Join us for a panel discussion to explore the critical role school environments play in supporting student wellbeing and mental health. At a time when many students are struggling with trauma, we will discuss the urgent need to design learning environments for healing as well as design strategies to support this. Our panelists are experts in education, design, and related fields. By sharing their experiences and insights, they will highlight current trends in student wellbeing, the role of both program and environment in supporting students holistically, the types of spaces students gravitate to for healing as well as design methodologies that empower students as advocates for their own mental health. The outcome will be an understanding of the current mental health challenges students face and how school design can be leveraged to support student and community wellbeing.
About the Speakers:
Arnaldo D. Cardona’s first Bachelors was a pre-professional degree in Architecture from the University of Puerto Rico. His Bachelors in Landscape Architecture and his Masters in Education were from City College of New York. He also holds a Masters in Art Education from Teachers College, Columbia University. While in college Cardona integrated in his research the importance of how classroom settings may affect students’ outcomes and cognitive gains. Cardona became a fully licensed special education, bilingual and art teacher at NYC Public Schools and implemented programs in Architecture and Landscape Architecture while working as a teacher in Brooklyn, Manhattan, Staten Island and as a staff developer and district coordinator in the Bronx. Cardona coached many other educators on how their classrooms may be conducive to learning and a less restrictive environment for students with diverse learning styles. At college level Cardona taught courses in special education at Lehman College and New Jersey City University and was a former facilitator at Boricua College. In all his courses the issue of classroom settings and how they affect students’ mental, behavioral and cognitive outcomes were addressed in his courses. Cardona is a retired schoolteacher and landscape architect. He has been an ASLA member since 2005. Currently he is a Teacher Supervisor at Virginia Commonwealth University’s Art Education Department where he observes future teachers and reflects with them on how their teaching practices and the way they set their classrooms affect the behavioral and pedagogical outcomes of their students.
Claire Latané is Associate Professor and Chair of landscape architecture at Cal Poly Pomona. She works with community-led, nature-based, and evidence-based design strategies that support mental health and well-being, education, physical health, equity, and climate resilience. She founded and organizes the Collaborative for Healthy and Inclusive Learning Environments (CHILE) where she matches landscape architecture students with community partner schools and organizations to develop transformative, grant-ready design plans that nurture a sense of belonging, provide nature-filled places, and inspire awe. This model has inspired over $2.5 million in grant funds to transform schools. Her award-winning book, Schools that Heal: Design with Mental Health in Mind, highlights the research connecting access to nature to mental and physical health, translates the research into specific design strategies, provides communication and funding strategies, and shares school case studies to inspire and support designers, educators, school district administrators, students, and community members.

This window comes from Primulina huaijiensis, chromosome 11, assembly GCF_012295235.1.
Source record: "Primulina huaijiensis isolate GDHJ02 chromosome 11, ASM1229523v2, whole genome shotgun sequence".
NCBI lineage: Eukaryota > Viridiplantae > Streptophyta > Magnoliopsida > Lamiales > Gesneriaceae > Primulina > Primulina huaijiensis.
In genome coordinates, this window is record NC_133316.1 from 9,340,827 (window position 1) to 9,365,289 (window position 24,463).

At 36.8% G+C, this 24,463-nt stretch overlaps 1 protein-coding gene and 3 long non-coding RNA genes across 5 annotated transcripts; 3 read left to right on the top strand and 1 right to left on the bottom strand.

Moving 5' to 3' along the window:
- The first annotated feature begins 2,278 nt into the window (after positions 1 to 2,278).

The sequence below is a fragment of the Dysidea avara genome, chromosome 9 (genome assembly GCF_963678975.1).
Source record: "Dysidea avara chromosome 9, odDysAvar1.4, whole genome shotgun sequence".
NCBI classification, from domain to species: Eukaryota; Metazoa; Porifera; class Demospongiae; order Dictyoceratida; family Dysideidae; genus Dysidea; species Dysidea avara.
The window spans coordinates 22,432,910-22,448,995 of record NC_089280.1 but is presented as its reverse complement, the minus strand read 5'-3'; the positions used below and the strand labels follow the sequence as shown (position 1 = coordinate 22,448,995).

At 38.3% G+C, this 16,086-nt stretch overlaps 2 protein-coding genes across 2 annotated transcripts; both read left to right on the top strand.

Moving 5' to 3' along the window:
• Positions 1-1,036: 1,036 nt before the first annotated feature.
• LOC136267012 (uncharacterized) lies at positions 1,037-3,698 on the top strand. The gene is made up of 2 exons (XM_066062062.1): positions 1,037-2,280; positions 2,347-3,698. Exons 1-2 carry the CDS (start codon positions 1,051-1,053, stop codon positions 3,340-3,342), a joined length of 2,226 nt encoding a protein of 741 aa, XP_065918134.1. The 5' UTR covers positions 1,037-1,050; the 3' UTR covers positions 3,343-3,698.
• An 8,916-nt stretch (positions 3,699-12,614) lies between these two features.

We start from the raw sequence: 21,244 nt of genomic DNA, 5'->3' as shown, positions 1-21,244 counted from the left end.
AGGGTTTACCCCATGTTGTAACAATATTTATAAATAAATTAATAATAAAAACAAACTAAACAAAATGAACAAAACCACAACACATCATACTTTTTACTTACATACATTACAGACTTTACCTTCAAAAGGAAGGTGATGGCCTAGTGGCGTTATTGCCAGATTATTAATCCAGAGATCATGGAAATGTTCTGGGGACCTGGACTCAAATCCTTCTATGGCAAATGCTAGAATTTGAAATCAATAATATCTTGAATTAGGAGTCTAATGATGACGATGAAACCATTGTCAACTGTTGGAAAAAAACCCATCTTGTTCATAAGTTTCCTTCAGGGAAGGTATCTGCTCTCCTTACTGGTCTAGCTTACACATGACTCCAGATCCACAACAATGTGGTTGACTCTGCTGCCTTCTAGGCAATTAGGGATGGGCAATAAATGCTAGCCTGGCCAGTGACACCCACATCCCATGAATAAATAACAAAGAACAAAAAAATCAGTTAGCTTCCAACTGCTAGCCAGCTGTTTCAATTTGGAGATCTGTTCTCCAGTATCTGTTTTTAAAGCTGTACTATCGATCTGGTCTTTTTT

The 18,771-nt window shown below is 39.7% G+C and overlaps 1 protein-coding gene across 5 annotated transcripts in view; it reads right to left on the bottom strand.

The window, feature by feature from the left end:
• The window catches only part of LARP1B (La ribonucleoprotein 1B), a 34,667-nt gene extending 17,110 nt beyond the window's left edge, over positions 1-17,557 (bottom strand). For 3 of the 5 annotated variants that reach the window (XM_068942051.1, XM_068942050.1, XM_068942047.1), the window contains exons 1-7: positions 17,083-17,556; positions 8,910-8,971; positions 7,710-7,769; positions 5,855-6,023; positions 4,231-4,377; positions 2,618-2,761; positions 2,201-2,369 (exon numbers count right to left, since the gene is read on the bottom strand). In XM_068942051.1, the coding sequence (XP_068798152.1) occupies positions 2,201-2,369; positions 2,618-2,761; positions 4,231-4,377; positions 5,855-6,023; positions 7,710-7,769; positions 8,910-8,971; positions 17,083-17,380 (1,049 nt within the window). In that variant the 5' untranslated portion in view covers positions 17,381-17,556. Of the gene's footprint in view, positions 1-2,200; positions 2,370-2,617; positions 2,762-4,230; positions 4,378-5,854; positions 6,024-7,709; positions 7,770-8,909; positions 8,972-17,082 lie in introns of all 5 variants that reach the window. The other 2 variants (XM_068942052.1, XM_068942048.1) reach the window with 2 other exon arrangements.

Christian Mariano is in his 7th year as the Assistant Principal for Student Life at Regis High School. In this role, he assists the Principal in overseeing student life activities (extra-curricular and co-curricular) and formation programs. A 1999 graduate of Regis, Mariano previously served as Principal at Corpus Christi School in Morningside Heights. Mariano earned his B.A. in Sociology with a minor in German at the College of the Holy Cross. He earned his Masters in Administration and Building Supervision from St. John’s University and is also a graduate of the University’s Curran Principal Academy. He also served as a Fulbright Teaching Assistant of English in Austria, taught English at Saint Joseph Hill Academy on Staten Island, and has been a special project staff member for the Archdiocese.
Kelli Peterman is the Director of Suicide Prevention Initiatives at the NYC Department of Health and Mental Hygiene (DOHMH). She has over 15 years of experience implementing successful initiatives using population health and urban planning strategies, including Mental Health by Design, New York City’s first effort to improve the mental health of high school students though environmental design interventions. Peterman is launching several new Mayoral programs aimed to reduce suicide deaths and suicide-related behaviors among NYC youth, with a focus on youth of color. Peterman is a passionate advocate for using interdisciplinary and environmental strategies to understand and improve collective mental health. Peterman received her Masters in City and Regional Planning from Pratt Institute.
Arnaldo D. Cardona, Retired Landscape Architect, Artist, Licensed Teacher, and Author
Claire Latané, MLA, FASLA, SITES AP, Landscape Architecture Professor, California State Polytechnic University
Christian Mariano, Assistant Principal for Student Life, Regis High School
Kelli Peterman, Director of Suicide Prevention Initiatives, NYC Department of Health and Mental Hygiene